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Feral cats stir up a lot of positive and negative emotions across communities. A large number of animal activists work everyday to protect and control the stray cat population. Individuals and organizations offer them food and healthcare to ensure that they stay healthy. If you are interested in caring for the feral cats in your neighborhood, don't just go out to the pet store and buy a bag of cat food. You might want to think it through first.A primer on feral cat care
As you might have guessed, caring for the feral cat in your community involves a significant amount of time and money. You need to provide the following:
- Daily water and food
- Get them in a trap-neuter-return program where cats are trapped, sterilized and medically treated.
- Shelter them from the elements
- Monitor their health concerns by arranging vet care when available
- Keep them up-to-date on Rabies vaccinations
If you want to be more ambitious, you can also provide:
What about medical care?
- Parasite prevention medication
- Vaccines (apart from Rabies, to prevent cat-specific diseases like the feline leukemia virus)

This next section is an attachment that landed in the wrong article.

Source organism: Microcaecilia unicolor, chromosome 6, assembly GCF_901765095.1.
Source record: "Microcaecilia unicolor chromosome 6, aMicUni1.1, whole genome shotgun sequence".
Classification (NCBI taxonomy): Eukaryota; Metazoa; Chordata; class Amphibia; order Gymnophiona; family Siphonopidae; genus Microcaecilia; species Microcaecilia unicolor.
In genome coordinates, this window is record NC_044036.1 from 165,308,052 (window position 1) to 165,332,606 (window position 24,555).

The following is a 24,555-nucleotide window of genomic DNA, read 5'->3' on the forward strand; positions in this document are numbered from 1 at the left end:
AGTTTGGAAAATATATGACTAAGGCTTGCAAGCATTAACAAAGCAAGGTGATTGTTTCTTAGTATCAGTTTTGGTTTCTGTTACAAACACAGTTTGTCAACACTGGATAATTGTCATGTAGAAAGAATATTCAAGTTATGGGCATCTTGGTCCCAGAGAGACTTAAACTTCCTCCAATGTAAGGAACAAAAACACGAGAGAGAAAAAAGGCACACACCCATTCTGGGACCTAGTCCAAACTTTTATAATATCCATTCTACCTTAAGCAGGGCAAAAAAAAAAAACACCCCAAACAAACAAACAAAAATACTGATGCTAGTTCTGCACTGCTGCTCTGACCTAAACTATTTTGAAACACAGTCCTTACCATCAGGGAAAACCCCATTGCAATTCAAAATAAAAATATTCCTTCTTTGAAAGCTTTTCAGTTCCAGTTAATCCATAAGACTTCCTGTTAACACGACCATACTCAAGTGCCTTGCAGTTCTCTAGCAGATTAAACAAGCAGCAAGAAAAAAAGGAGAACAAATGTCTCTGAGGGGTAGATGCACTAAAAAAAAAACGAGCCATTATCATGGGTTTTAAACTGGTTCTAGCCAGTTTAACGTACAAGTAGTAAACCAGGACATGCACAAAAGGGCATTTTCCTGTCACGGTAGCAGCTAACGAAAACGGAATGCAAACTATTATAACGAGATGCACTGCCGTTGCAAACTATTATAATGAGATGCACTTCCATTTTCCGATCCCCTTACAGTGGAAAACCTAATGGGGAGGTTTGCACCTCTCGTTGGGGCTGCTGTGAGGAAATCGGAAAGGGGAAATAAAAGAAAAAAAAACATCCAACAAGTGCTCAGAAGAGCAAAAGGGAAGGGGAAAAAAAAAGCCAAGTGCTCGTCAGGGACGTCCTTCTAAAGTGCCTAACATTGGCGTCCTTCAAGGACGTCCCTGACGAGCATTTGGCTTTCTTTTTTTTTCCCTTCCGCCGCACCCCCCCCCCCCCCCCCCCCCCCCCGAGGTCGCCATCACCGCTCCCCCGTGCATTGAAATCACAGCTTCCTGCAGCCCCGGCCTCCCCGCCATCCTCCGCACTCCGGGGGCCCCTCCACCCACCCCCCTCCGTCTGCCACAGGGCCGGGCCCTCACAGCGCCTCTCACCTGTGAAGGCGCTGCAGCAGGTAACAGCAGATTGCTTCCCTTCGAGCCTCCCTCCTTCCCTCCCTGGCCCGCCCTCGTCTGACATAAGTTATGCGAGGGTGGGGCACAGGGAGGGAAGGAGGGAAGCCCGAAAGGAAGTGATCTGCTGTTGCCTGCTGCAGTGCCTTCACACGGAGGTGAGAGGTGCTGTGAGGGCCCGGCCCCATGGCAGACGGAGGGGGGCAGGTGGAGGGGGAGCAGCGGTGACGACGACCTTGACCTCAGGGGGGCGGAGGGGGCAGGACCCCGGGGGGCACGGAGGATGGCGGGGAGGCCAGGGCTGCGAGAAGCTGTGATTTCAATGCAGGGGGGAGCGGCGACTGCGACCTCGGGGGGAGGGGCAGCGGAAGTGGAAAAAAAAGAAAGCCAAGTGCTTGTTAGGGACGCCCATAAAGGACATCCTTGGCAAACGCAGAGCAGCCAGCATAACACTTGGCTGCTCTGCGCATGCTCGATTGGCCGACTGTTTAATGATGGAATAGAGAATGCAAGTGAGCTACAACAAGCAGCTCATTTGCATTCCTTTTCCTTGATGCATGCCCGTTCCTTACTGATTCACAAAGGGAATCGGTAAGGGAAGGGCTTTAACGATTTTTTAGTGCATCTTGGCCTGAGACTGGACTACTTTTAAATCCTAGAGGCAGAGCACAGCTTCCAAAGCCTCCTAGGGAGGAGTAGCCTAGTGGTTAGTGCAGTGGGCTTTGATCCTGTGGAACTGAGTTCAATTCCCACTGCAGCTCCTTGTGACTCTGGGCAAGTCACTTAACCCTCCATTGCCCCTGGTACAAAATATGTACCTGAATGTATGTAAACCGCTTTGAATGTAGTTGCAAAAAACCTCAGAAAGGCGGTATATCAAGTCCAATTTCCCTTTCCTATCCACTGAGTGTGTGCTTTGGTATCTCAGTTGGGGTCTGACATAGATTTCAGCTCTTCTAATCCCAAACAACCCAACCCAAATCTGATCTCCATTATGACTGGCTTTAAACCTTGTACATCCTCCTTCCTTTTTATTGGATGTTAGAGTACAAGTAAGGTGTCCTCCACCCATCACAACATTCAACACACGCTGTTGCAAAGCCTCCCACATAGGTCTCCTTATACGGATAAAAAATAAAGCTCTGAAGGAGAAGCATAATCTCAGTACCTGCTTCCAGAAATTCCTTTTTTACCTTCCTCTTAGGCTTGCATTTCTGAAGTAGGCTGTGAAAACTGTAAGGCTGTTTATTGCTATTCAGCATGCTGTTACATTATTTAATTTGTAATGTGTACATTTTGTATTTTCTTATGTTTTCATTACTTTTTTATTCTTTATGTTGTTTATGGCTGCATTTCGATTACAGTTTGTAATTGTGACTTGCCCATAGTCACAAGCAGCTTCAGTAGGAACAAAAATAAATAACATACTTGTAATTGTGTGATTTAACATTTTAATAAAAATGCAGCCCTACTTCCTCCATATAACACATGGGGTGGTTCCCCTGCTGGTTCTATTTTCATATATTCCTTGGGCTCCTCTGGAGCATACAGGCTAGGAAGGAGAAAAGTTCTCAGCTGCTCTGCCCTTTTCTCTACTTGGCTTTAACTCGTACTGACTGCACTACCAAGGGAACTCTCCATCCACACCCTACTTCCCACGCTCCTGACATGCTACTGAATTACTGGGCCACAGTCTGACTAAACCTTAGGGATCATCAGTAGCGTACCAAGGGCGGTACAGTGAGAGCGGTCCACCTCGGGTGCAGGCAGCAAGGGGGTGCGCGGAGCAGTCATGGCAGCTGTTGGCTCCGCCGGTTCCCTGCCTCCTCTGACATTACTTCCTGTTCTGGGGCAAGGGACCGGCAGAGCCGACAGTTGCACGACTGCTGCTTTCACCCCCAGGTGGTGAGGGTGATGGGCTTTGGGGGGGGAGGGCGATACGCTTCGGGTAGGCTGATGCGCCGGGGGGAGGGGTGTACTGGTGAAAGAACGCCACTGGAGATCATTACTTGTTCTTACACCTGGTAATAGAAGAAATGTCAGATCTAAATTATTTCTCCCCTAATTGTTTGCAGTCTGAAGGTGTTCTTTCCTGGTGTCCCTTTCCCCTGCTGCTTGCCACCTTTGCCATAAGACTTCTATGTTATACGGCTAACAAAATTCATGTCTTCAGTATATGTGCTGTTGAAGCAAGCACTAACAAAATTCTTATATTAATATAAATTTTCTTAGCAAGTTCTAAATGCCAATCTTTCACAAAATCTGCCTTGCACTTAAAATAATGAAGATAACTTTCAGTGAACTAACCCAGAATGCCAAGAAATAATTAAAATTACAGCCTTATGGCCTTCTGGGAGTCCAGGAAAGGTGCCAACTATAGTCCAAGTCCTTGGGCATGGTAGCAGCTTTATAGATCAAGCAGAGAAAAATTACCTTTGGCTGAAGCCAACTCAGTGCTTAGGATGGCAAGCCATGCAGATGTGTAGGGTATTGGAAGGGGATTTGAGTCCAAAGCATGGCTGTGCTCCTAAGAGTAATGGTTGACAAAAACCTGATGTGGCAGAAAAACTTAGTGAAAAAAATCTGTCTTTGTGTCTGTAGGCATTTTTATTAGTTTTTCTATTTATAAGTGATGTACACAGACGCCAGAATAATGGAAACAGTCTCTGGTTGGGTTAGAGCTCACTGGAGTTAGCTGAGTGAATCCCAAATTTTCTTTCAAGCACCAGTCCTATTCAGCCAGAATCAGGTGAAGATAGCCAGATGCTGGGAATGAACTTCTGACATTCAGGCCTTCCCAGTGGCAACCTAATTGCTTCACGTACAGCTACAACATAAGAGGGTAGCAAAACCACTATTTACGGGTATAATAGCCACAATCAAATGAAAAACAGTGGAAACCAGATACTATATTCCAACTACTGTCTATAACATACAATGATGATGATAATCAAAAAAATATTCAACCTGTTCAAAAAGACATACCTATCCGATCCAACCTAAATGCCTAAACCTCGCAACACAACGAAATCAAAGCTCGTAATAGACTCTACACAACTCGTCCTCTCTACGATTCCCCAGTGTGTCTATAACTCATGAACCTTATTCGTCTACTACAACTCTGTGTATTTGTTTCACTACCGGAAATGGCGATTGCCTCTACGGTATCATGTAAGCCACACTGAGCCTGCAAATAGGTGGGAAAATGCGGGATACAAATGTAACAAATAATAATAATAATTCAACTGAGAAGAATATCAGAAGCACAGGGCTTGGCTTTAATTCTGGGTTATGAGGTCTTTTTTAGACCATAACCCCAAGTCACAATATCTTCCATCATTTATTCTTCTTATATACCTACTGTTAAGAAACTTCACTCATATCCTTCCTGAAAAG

- Care for the litter of kittens born to pregnant cats who weren't altered or trapped in time
- Find indoor homes for the more social cats. If you come across a cat that has strayed away from its home, report it to the local shelter immediately.
Medical care for stray cats can be overwhelming, both in terms of time and money. But there are certain basic steps you can take to make sure that they stay healthy. For starters, get them neutered or spayed. Not only is that the right thing to do it will also help you control the population of feral cats in your neighborhood. Your colony might have just six or seven stray cats at the moment, but if you don't spay/neuter them, you will end up with fifty or sixty. If it ever gets there, then you can kiss your dreams of caring for them goodbye.If you need assistance with medical care, find an animal rescue service and ask for their help. They have a working relationship with most of the veterinarians, and they can get the cats neutered and spayed at a much cheaper price than you will ever be able to on your own. Enlist the help of your neighbors as well. And most importantly, don't start something that you cannot finish. Don't ever welcome a cat into your home one day only to turn your back on him the next day. The financials are secondary to your commitment. Don't forget that feral cats are no different from domestic cats. Once you welcome them into your life, they become dependent on you. If you suddenly stop feeding them, they will wait on you for weeks before they give up, even if it means starvation.